But make no mistake, the weight of the action is one of the best parts about the film. Ethan Hunt might still be somewhat superpowered, but he's not quite as invulnerable as he has seemed previously. He makes mistakes, sometimes even played for comedy value, and those mistakes always serve to increase the stakes. In one half hour sequence during the second act, clearly the most outstanding sequence put onto the big screen this year, the stakes increase in this manner to a point that is almost unbearable, but absolutely riveting at the same time. The film is so unpredictable in moments likes these, the missions actually seem impossible, for the first time in the series.

Mission: Impossible- Ghost Protocol is comfortably the best film of the series, as Brad Bird injects new life into Ethan Hunt with his paradoxically retro take on the franchise. Its unfortunate likeness to a much overused James Bond plot just happens to coincide with the series becoming a true American counterpart to the Bond series itself. In the traditional sense, it's actually doing Bond films better than Casino Royale or Quantum of Solace. While this has previously come at the expense of character development for Hunt, the team dynamic picks up the slack, and the overall effect is superb. You should see it, even if you haven't liked any of the previous instalments, because even with its minor flaws, it's one of the year's standout blockbusters.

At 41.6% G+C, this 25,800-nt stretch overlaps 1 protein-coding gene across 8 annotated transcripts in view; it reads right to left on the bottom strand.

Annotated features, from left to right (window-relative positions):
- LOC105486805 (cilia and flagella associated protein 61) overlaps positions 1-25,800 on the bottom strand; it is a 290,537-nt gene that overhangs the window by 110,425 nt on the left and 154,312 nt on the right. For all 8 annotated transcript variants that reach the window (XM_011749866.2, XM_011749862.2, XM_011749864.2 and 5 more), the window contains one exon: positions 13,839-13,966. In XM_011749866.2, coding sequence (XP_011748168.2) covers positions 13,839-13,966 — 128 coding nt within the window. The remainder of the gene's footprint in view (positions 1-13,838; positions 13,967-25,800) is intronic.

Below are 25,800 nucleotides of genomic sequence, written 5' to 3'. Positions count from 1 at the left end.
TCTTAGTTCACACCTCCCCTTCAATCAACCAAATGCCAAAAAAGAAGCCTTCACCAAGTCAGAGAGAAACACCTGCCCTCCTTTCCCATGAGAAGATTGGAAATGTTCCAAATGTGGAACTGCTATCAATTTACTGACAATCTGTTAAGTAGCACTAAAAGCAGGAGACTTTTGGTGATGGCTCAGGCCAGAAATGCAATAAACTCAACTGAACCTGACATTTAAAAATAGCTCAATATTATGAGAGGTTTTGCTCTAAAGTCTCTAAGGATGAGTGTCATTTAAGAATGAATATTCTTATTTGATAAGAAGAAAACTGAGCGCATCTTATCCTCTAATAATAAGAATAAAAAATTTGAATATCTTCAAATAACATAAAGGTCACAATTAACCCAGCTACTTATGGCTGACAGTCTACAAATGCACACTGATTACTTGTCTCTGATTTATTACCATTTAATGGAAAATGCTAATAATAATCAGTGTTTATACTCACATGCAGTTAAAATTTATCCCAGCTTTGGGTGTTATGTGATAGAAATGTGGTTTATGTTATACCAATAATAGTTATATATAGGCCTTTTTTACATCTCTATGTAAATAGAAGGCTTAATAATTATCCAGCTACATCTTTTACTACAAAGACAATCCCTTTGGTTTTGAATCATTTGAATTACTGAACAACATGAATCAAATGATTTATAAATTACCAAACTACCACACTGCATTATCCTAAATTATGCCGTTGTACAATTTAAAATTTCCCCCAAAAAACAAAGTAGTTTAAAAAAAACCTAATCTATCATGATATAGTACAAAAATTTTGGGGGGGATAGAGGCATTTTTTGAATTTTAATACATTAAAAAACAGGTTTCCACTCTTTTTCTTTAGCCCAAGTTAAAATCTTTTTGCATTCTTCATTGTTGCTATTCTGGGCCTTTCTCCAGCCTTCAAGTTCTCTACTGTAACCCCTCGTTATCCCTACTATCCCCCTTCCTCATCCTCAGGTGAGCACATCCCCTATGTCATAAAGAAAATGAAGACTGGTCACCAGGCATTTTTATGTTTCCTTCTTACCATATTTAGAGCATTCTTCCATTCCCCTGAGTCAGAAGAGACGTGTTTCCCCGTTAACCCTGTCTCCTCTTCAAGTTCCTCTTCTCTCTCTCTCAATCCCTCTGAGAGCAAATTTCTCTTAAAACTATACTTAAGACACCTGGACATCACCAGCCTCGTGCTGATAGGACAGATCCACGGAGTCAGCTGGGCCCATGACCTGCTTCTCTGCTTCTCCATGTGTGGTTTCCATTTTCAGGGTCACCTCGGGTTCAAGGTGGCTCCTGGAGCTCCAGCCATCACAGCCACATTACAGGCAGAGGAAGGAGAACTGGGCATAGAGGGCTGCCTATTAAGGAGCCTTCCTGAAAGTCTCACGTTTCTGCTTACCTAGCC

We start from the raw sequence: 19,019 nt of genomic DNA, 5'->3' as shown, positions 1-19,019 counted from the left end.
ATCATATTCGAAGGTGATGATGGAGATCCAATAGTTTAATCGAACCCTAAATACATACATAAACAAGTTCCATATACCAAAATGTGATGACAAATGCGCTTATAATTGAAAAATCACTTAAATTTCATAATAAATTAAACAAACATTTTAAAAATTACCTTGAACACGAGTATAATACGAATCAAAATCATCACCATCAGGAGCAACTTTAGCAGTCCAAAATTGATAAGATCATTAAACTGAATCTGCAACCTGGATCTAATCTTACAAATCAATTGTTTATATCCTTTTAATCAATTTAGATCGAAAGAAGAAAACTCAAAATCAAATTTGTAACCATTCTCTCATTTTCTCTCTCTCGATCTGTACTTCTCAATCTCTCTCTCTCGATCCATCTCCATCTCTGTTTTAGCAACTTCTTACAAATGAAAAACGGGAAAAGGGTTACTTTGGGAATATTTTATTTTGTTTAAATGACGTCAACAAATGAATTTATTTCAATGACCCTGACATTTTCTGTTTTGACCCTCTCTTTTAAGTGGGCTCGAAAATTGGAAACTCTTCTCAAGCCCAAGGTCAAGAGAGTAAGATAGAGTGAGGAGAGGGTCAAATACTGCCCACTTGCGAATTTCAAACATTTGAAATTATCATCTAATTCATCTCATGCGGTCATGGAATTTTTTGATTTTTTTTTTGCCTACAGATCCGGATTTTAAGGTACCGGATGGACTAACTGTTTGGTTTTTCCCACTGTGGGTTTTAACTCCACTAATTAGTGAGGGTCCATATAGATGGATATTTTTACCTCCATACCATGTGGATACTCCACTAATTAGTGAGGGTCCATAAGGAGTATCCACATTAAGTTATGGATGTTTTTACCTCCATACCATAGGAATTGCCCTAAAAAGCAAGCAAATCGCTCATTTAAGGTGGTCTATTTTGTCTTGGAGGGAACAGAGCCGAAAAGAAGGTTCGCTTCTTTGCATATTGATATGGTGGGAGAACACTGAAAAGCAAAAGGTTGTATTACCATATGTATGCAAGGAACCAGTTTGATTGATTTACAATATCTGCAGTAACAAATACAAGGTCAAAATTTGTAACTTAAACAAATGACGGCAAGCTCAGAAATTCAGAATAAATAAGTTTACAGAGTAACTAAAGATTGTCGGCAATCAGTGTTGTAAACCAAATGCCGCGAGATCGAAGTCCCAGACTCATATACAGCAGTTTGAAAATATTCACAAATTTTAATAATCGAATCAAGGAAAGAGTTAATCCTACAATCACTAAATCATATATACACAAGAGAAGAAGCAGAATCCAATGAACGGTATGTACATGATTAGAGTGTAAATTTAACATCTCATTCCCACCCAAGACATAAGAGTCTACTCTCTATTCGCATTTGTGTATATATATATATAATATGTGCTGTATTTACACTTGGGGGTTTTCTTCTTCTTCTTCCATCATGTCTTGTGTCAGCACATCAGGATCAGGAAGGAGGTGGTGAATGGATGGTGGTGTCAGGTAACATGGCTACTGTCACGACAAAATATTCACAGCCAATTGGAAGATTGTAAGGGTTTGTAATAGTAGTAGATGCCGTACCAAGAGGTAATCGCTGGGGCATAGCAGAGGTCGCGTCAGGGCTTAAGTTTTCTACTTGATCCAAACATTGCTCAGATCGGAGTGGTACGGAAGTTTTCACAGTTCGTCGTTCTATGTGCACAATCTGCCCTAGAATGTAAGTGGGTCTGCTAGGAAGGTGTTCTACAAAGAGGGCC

Mission: Impossible- Ghost Protocol is now showing in cinemas, and on IMAX screens, nationwide.
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If you've seen Mission: Impossible- Ghost Protocol, why not share your comments below? I'm especially eager to see this one again, on an IMAX screen, so if you have already seen it there, let me know what it's like.

I'm Mark the mad prophet, and until next time, don't watch anything I wouldn't watch.